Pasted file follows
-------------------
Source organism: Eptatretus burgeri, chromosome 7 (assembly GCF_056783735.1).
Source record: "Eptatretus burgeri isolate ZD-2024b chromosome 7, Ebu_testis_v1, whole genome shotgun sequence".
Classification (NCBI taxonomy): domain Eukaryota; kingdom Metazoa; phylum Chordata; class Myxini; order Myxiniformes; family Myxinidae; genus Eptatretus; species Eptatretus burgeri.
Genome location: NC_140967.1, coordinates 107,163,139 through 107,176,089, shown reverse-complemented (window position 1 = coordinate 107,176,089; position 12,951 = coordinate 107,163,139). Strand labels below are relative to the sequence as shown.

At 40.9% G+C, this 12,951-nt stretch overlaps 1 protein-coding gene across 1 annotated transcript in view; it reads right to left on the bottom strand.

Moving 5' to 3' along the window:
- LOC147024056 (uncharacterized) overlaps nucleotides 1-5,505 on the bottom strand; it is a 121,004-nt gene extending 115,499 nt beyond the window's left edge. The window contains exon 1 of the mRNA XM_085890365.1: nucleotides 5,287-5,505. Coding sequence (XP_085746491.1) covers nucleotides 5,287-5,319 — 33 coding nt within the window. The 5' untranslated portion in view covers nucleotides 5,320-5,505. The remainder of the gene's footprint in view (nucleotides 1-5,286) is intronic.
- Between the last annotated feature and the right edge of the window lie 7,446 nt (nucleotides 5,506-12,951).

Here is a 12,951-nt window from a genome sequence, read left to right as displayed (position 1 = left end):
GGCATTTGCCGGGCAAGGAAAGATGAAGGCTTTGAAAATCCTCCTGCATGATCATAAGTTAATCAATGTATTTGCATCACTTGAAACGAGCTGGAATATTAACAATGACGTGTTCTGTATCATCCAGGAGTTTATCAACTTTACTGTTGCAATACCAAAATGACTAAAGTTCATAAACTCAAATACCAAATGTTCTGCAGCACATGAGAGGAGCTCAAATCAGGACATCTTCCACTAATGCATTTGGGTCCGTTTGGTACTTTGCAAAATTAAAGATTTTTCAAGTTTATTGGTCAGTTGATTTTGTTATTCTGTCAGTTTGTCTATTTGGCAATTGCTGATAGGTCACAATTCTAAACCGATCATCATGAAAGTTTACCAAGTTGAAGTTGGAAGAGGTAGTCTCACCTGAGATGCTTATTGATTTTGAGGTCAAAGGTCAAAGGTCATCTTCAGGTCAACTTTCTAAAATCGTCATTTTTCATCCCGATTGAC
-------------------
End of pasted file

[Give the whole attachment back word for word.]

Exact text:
Source organism: Eptatretus burgeri, chromosome 7 (assembly GCF_056783735.1).
Source record: "Eptatretus burgeri isolate ZD-2024b chromosome 7, Ebu_testis_v1, whole genome shotgun sequence".
Classification (NCBI taxonomy): domain Eukaryota; kingdom Metazoa; phylum Chordata; class Myxini; order Myxiniformes; family Myxinidae; genus Eptatretus; species Eptatretus burgeri.
Genome location: NC_140967.1, coordinates 107,163,139 through 107,176,089, shown reverse-complemented (window position 1 = coordinate 107,176,089; position 12,951 = coordinate 107,163,139). Strand labels below are relative to the sequence as shown.

At 40.9% G+C, this 12,951-nt stretch overlaps 1 protein-coding gene across 1 annotated transcript in view; it reads right to left on the bottom strand.

Moving 5' to 3' along the window:
- LOC147024056 (uncharacterized) overlaps nucleotides 1-5,505 on the bottom strand; it is a 121,004-nt gene extending 115,499 nt beyond the window's left edge. The window contains exon 1 of the mRNA XM_085890365.1: nucleotides 5,287-5,505. Coding sequence (XP_085746491.1) covers nucleotides 5,287-5,319 — 33 coding nt within the window. The 5' untranslated portion in view covers nucleotides 5,320-5,505. The remainder of the gene's footprint in view (nucleotides 1-5,286) is intronic.
- Between the last annotated feature and the right edge of the window lie 7,446 nt (nucleotides 5,506-12,951).

Here is a 12,951-nt window from a genome sequence, read left to right as displayed (position 1 = left end):
GGCATTTGCCGGGCAAGGAAAGATGAAGGCTTTGAAAATCCTCCTGCATGATCATAAGTTAATCAATGTATTTGCATCACTTGAAACGAGCTGGAATATTAACAATGACGTGTTCTGTATCATCCAGGAGTTTATCAACTTTACTGTTGCAATACCAAAATGACTAAAGTTCATAAACTCAAATACCAAATGTTCTGCAGCACATGAGAGGAGCTCAAATCAGGACATCTTCCACTAATGCATTTGGGTCCGTTTGGTACTTTGCAAAATTAAAGATTTTTCAAGTTTATTGGTCAGTTGATTTTGTTATTCTGTCAGTTTGTCTATTTGGCAATTGCTGATAGGTCACAATTCTAAACCGATCATCATGAAAGTTTACCAAGTTGAAGTTGGAAGAGGTAGTCTCACCTGAGATGCTTATTGATTTTGAGGTCAAAGGTCAAAGGTCATCTTCAGGTCAACTTTCTAAAATCGTCATTTTTCATCCCGATTGAC